He still calls the move “a shame”, calling his old team “very special” and noting the sheer number of Basque riders who were afforded opportunities thanks to the team.

Throughout Txurruka’s career he has been surrounded by Basques – from his amateur years with Orbea-Olarra and Debabarrena (teams which developed the likes of Igor Antón, Samuel Sánchez and Ion Izagirre too), to Barloworld (where teammates included Igor Astarloa and Pedro Arreitunandia), and recently Euskaltel and Caja Rural.

It says something about the pervading influence of the Basque Country throughout the cycling world that he has a Basque pal at Orica-GreenEdge – bus driver Garikoitz Atxa.

Nevertheless cycling in the region has certainly seen brighter days, and this sense of sadness extends to the state of cycling in Spain. It’s a country which is historically a cycling superpower but now boasts seemingly few young riders, if any, capable of ascending to the heights of Contador or Valverde.

“The level has fallen very sharply in Spain – at an organisational level, from the professionals downwards,” he says. “Consequently there are fewer riders too. I hope things can improve again, even gradually.”

Txurruka has been back racing in Spain for the past few weeks, riding late March’s Volta a Catalunya before taking the trip back to the Basque Country for the GP Miguel Indurain. The races have been a disappointing experience for the Australian team though, with 48th for Chaves their highest GC finish in Catalunya, followed up by missing the vital break at the GP Miguel Indurain.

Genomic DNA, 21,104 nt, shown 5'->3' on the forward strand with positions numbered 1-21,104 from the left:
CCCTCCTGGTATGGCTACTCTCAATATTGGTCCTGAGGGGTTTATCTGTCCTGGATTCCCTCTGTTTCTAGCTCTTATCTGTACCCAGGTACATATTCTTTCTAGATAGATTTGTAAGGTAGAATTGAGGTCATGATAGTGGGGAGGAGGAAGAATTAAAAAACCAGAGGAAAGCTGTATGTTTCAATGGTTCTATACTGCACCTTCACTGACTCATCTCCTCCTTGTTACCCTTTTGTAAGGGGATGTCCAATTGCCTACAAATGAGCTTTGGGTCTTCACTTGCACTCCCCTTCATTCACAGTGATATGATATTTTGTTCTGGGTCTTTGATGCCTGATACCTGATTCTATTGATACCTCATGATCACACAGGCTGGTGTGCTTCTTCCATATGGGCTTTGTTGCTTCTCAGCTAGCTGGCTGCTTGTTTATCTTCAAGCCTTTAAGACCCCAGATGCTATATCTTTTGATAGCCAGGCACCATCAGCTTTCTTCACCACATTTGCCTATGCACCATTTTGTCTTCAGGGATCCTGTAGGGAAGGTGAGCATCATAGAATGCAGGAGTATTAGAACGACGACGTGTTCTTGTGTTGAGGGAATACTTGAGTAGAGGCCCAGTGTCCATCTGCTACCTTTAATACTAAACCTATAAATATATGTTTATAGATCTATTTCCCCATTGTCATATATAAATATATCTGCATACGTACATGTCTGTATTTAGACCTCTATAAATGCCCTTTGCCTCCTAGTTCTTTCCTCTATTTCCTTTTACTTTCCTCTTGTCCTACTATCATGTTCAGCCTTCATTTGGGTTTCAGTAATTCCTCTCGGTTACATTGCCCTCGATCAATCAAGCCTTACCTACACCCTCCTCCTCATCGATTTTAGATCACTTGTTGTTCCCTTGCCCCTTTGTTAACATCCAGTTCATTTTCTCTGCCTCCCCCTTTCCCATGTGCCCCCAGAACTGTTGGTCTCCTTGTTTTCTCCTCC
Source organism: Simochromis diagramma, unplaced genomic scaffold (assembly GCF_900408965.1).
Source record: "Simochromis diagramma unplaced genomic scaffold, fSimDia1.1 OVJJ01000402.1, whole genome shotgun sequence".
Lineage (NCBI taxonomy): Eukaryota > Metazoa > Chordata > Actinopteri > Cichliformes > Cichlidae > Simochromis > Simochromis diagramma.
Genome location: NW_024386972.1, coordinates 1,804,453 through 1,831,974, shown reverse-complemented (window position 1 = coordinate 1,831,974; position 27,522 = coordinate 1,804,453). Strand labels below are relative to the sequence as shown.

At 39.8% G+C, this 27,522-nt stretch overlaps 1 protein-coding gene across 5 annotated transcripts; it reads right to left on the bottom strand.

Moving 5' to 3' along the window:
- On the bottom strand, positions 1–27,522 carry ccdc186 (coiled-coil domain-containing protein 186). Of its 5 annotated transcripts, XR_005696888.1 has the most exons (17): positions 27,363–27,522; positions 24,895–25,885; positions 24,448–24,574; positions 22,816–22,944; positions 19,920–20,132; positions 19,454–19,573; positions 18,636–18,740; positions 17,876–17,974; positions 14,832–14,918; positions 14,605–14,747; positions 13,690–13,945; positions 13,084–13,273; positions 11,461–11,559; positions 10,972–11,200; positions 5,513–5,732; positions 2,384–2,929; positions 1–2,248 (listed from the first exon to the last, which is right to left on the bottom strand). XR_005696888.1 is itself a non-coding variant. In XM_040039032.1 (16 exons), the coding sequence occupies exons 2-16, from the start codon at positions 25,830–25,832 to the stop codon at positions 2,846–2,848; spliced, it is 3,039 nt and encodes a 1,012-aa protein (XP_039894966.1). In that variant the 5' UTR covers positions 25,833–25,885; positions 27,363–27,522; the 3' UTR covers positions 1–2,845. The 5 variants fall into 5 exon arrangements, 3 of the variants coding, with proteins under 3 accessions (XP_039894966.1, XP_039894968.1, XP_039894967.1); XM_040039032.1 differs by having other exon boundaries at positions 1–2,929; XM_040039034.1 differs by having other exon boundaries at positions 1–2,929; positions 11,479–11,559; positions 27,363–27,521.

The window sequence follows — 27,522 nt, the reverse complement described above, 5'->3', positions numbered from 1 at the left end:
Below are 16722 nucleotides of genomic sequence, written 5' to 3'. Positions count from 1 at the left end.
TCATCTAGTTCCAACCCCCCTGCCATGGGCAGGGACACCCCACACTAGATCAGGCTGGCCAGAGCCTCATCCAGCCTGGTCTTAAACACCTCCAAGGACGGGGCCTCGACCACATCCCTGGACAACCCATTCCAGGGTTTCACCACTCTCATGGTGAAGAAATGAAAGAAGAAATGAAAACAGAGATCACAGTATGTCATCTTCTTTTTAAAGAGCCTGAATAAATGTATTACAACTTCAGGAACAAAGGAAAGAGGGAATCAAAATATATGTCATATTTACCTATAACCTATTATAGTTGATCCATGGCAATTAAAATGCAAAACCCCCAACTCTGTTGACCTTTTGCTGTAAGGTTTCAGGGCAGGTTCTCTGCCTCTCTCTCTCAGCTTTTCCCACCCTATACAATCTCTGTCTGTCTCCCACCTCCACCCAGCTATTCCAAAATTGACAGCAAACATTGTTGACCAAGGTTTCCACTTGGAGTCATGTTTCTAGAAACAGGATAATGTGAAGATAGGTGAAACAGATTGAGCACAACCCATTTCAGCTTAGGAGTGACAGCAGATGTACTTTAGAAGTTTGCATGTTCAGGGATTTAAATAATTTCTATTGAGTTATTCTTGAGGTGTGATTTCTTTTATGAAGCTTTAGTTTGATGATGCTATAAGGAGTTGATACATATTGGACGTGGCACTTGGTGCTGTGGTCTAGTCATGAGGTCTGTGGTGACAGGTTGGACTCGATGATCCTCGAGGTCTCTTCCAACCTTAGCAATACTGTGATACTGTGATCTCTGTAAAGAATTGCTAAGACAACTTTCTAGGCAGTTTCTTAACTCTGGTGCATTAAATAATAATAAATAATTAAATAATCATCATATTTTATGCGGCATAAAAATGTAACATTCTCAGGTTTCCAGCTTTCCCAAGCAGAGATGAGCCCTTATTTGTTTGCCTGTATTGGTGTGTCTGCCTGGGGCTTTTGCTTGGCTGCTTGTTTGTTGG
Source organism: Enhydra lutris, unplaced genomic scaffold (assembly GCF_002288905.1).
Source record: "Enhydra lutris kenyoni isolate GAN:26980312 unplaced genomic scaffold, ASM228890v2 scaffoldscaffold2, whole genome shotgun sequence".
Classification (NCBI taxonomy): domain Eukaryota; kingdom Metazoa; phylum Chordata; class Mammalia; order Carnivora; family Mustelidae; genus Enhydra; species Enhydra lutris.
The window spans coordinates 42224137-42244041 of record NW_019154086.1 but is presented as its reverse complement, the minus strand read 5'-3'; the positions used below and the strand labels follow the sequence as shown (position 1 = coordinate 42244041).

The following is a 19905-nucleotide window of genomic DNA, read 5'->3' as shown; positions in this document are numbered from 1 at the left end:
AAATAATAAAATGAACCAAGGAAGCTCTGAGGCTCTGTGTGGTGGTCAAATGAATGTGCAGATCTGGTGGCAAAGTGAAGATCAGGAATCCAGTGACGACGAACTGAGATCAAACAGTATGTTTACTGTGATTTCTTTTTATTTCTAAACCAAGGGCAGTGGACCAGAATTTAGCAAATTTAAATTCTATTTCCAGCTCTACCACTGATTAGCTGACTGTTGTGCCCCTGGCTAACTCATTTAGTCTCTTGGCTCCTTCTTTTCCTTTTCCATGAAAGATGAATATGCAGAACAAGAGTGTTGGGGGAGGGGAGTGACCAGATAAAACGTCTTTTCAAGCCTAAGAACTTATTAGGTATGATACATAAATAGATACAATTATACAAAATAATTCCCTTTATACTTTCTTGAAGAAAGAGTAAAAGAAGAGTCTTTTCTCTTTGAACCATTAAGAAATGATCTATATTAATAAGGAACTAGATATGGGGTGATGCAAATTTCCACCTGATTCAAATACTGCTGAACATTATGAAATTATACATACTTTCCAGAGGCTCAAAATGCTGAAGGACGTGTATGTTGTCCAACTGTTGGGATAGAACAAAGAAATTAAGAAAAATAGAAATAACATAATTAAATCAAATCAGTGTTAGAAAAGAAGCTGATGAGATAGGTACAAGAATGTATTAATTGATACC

The Yates brothers lead the team at the Vuelta al País Vasco (or Euskal Herriko Itzulia as the natives call it), looking to challenge for the overall. Txurruka’s hometown of Etxebarria was the start point for the first stage, and he’ll be motivated to help the team get a result at his home race. Odds are we’ll see him in the break at some point.

So what is it like to race in the breakaway so much?

“It’s very different. In the peloton it’s easy to conserve energy and keep safe but you have to be much stronger to win at the end,” he says. “In the break there is more collaboration, more options.”

“Winning is important but showing the sponsor is important too,” he says. “There are many times where I have made every effort just to get away and ride in the break, even when there isn’t a chance to win.”

It’s this style of riding that had won Txurruka so many fans, the optimism of the man who attacks when even he knows he won’t be crossing the line first.

There will be more optimism, more attacks and just maybe, more wins for Txurruka this season. In any case, keep a close eye on the breakaways for an Orica-GreenEdge jersey – it just might be Amets Txurruka, the man who never gives up.

About the author

Daniel Ostanek is a freelance writer and founder of, a website providing pro cycling news, reportage and interviews. Follow him on Twitter here.